Halle Bailey’s mermaid appearance and short performance of “Part of Your World” in Disney’s first teaser trailer is incredible and should not need to be defended at all. And, yet, it does today. Because quite frankly, people are ruining this remake of Disney’s The Little Mermaid for everyone, all in the name of, or against, “diversity.” It is incredibly frustrating for someone in my position as both a Disney Fanatic and a writer dedicated to storytelling.
For one thing, it has been common knowledge that the powers that be did a race-swap when casting Princess Ariel for this CGI-heavy “live-action” remake. We all should be over it by now. But also, diversity should be the last thing on people’s minds when it comes to sharing or listening to a story.
Now, before you go straight to the comments and call upon the Twitter mobs, know that I believe diversity is inherently good and necessary. It’s a good thing to have a variety of faces and perspectives in the proverbial library. That’s what keeps storytelling interesting and authentic.
Also, no, I am not going to defend the argument that it is more “accurate” to have a white mermaid because it is stupid. If anything, it makes more sense for her to have dark skin because a Danish Prince like Eric would have found her in the tropical waters off of the Danish West Indies, which consist of the modern-day Caribbean Islands St. Thomas, St. Jan, and St. Croix.
The problem comes down to the emphasis on diversity. Every single element of a story exists for one purpose: to manifest and deliver a complete and fulfilling story to an audience. Since when are Ariel’s race and skin color important to the story? They are not. The same thing applies to Disney’s push to now have gay and lesbian characters in their stories. These new additional elements of ‘diversity’ for diversity’s own sake provide no narrative merit. They are superficial extras that distract from the story and trigger the existing division between audience members who would otherwise be experiencing a rare moment of escape from real-world issues into unity over a Disney movie.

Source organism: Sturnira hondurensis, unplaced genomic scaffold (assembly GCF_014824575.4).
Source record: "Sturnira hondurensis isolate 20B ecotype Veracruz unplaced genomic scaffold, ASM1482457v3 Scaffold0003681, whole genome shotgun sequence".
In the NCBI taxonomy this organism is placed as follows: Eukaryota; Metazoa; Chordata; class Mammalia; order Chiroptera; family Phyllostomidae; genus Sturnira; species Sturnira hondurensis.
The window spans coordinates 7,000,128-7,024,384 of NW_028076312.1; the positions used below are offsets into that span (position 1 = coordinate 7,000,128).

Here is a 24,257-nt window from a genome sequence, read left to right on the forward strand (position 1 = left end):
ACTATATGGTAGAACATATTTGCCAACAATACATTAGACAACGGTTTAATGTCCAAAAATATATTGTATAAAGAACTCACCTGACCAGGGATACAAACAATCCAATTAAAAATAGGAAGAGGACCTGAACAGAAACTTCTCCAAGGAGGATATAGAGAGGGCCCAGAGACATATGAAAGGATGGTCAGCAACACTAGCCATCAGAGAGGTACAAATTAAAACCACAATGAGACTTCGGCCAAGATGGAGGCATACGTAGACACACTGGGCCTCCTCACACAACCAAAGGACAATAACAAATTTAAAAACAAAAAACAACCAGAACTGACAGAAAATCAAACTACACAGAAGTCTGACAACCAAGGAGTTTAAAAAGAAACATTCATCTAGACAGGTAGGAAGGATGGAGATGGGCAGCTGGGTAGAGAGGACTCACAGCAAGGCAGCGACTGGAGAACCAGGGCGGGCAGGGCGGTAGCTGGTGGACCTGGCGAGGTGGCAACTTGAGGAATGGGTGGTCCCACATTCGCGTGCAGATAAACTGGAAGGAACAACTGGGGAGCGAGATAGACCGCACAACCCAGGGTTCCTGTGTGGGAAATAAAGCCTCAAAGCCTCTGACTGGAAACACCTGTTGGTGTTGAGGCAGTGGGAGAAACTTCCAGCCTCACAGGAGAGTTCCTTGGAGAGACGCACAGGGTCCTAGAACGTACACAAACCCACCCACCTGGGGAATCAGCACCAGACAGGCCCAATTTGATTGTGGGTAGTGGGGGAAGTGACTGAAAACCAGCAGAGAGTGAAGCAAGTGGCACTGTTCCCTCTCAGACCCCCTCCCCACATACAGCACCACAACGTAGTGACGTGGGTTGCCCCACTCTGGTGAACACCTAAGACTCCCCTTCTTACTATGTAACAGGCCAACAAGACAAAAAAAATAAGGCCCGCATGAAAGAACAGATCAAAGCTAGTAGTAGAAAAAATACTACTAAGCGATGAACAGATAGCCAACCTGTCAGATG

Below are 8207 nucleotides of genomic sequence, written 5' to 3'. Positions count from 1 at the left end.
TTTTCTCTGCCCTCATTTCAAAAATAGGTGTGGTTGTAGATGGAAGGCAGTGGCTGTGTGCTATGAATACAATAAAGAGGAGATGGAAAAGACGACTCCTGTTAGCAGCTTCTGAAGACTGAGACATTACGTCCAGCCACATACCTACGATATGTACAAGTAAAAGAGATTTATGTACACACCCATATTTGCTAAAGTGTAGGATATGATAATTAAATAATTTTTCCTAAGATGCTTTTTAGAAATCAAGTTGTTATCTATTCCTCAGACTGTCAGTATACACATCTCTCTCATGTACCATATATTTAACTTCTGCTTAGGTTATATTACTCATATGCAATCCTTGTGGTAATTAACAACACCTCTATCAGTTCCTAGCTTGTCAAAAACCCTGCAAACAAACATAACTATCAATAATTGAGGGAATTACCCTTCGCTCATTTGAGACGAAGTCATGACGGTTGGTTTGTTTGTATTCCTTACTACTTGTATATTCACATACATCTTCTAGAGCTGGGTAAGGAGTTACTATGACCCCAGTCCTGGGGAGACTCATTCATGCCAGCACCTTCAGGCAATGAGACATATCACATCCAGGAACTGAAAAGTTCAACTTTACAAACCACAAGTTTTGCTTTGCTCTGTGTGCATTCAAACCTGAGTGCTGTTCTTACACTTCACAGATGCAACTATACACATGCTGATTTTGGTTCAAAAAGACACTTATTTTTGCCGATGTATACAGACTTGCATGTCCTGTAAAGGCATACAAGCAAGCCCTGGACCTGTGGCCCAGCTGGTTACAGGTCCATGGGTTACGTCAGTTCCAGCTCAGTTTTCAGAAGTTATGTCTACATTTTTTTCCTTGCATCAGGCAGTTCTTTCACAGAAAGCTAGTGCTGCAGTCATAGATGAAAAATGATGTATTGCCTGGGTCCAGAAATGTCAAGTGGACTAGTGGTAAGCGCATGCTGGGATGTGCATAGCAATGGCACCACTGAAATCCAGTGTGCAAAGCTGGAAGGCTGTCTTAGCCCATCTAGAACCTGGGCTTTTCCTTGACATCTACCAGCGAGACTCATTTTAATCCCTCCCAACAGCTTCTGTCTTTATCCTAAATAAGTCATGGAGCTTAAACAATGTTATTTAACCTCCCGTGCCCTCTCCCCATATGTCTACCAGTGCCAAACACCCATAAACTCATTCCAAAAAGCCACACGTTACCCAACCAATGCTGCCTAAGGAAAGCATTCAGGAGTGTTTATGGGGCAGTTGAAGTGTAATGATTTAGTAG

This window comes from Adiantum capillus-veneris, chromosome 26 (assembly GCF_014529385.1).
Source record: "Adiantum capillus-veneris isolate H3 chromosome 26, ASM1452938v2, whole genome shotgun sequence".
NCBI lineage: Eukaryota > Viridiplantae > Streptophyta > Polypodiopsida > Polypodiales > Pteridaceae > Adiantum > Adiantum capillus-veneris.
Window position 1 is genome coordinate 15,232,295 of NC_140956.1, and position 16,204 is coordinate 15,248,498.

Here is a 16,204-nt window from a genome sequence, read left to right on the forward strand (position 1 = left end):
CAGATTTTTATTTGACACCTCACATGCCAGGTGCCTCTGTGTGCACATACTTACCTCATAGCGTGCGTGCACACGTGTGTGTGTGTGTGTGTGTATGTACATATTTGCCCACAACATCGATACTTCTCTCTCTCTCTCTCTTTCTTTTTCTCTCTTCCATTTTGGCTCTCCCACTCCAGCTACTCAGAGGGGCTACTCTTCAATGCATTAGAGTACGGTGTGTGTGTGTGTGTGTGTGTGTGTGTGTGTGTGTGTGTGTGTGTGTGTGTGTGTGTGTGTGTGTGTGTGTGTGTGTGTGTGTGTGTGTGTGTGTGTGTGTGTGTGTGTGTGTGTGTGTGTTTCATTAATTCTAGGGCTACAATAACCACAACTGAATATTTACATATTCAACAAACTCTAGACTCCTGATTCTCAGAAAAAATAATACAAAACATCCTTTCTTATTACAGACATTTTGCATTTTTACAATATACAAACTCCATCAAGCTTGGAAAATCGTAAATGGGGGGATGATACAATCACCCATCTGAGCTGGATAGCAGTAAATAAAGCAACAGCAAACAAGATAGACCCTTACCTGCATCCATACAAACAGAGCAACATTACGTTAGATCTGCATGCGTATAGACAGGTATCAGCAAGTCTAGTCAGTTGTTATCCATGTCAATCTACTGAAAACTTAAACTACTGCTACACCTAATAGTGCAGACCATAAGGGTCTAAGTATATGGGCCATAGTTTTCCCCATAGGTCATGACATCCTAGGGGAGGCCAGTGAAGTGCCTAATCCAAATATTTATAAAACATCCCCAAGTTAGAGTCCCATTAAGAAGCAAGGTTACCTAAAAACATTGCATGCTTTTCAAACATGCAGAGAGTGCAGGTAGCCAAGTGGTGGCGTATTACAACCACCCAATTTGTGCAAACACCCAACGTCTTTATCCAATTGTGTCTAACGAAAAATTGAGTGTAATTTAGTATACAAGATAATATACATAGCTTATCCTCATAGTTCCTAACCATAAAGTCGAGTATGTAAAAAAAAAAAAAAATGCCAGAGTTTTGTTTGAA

That does not mean The Little Mermaid can’t be black. As I said, I think it makes more sense considering those “realistic” points people keep trying to bring up. That just means Disney and Disney’s fans need to stop making it a big deal that she is black. And the fact that Disney intentionally and self-righteously changed the race of a pre-established character only helps make a bigger deal and more dividing deal about it.
So what if Ariel appears black in the remake? I ask that of BOTH sides cheering and jeering.
Does it work, and is the story still complete and fulfilled? Yes.
Should it matter if we see a Disney character look like us, and should we be teaching our kids that their sense of self-worth and status should be connected to Big Media film projects? No! (And this is coming from someone who grew up NEVER seeing a Disney character who looked like him on screen and saw nothing wrong with that).
It is heartwarming to see the videos of all the kids excited to see a dark-skinned Ariel. But we should be taking the time to see Disney movies because they are high-quality movies that tell a sympathetic and relatable story in an entertaining way, not because it features someone who looks like us or has the same sexual orientation as us or to show support for its projection of an obvious agenda.
To those who still think that diversity should trump story in movie projects, I say do not be satisfied with this. Disney clearly was not willing to bet on a whole new original black princess. They figured recycling a character would be enough to appease the hungry crowds and earn their social justice points, and you will find that many are upset at Disney’s perceived lack of sincerity rather than about the actual casting decision.
But guess what? It doesn’t matter! Because I am convinced that Halle Bailey is going to give us such a high-quality performance that it will completely eliminate any need for her to lean on ‘diversity’ for any justification of her casting.
As long as Alan Menken can make Lin-Manuel Miranda’s new songs actually sound good, I have no doubt that this will be the best Disney’s best live-action remake since Jon Favreau’s The Jungle Book.
Disclaimer: The opinions expressed in this article are the writer’s and may not reflect the sentiments of Disney Fanatic as a whole.